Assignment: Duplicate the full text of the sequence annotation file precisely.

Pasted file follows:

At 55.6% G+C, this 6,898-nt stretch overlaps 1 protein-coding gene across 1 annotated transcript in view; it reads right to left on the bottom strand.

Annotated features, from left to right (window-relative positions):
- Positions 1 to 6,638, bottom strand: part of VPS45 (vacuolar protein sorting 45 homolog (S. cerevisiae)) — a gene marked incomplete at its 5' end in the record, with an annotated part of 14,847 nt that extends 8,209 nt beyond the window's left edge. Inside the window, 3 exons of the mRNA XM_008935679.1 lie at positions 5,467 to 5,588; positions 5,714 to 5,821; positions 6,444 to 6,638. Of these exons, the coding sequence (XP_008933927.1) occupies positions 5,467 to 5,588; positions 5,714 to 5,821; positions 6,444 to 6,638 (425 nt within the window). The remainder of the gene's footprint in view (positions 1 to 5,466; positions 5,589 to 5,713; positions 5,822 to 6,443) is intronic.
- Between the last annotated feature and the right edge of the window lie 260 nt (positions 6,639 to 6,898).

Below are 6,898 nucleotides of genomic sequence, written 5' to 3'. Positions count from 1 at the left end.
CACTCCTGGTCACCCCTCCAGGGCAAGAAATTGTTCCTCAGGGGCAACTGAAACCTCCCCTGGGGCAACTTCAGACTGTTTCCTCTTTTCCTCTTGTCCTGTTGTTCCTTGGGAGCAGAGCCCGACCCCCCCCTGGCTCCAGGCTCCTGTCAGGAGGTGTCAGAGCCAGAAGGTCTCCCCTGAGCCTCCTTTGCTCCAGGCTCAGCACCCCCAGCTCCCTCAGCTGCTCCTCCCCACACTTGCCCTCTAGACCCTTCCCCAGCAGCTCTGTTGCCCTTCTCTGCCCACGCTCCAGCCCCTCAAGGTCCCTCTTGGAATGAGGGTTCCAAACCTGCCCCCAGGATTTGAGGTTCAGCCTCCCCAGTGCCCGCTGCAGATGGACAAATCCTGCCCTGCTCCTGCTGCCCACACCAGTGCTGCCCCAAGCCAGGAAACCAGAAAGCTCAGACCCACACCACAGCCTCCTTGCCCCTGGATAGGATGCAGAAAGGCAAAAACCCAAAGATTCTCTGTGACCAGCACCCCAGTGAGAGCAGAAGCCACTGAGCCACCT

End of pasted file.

At 55.6% G+C, this 6,898-nt stretch overlaps 1 protein-coding gene across 1 annotated transcript in view; it reads right to left on the bottom strand.

Annotated features, from left to right (window-relative positions):
- Positions 1 to 6,638, bottom strand: part of VPS45 (vacuolar protein sorting 45 homolog (S. cerevisiae)) — a gene marked incomplete at its 5' end in the record, with an annotated part of 14,847 nt that extends 8,209 nt beyond the window's left edge. Inside the window, 3 exons of the mRNA XM_008935679.1 lie at positions 5,467 to 5,588; positions 5,714 to 5,821; positions 6,444 to 6,638. Of these exons, the coding sequence (XP_008933927.1) occupies positions 5,467 to 5,588; positions 5,714 to 5,821; positions 6,444 to 6,638 (425 nt within the window). The remainder of the gene's footprint in view (positions 1 to 5,466; positions 5,589 to 5,713; positions 5,822 to 6,443) is intronic.
- Between the last annotated feature and the right edge of the window lie 260 nt (positions 6,639 to 6,898).

Below are 6,898 nucleotides of genomic sequence, written 5' to 3'. Positions count from 1 at the left end.
CACTCCTGGTCACCCCTCCAGGGCAAGAAATTGTTCCTCAGGGGCAACTGAAACCTCCCCTGGGGCAACTTCAGACTGTTTCCTCTTTTCCTCTTGTCCTGTTGTTCCTTGGGAGCAGAGCCCGACCCCCCCCTGGCTCCAGGCTCCTGTCAGGAGGTGTCAGAGCCAGAAGGTCTCCCCTGAGCCTCCTTTGCTCCAGGCTCAGCACCCCCAGCTCCCTCAGCTGCTCCTCCCCACACTTGCCCTCTAGACCCTTCCCCAGCAGCTCTGTTGCCCTTCTCTGCCCACGCTCCAGCCCCTCAAGGTCCCTCTTGGAATGAGGGTTCCAAACCTGCCCCCAGGATTTGAGGTTCAGCCTCCCCAGTGCCCGCTGCAGATGGACAAATCCTGCCCTGCTCCTGCTGCCCACACCAGTGCTGCCCCAAGCCAGGAAACCAGAAAGCTCAGACCCACACCACAGCCTCCTTGCCCCTGGATAGGATGCAGAAAGGCAAAAACCCAAAGATTCTCTGTGACCAGCACCCCAGTGAGAGCAGAAGCCACTGAGCCACCT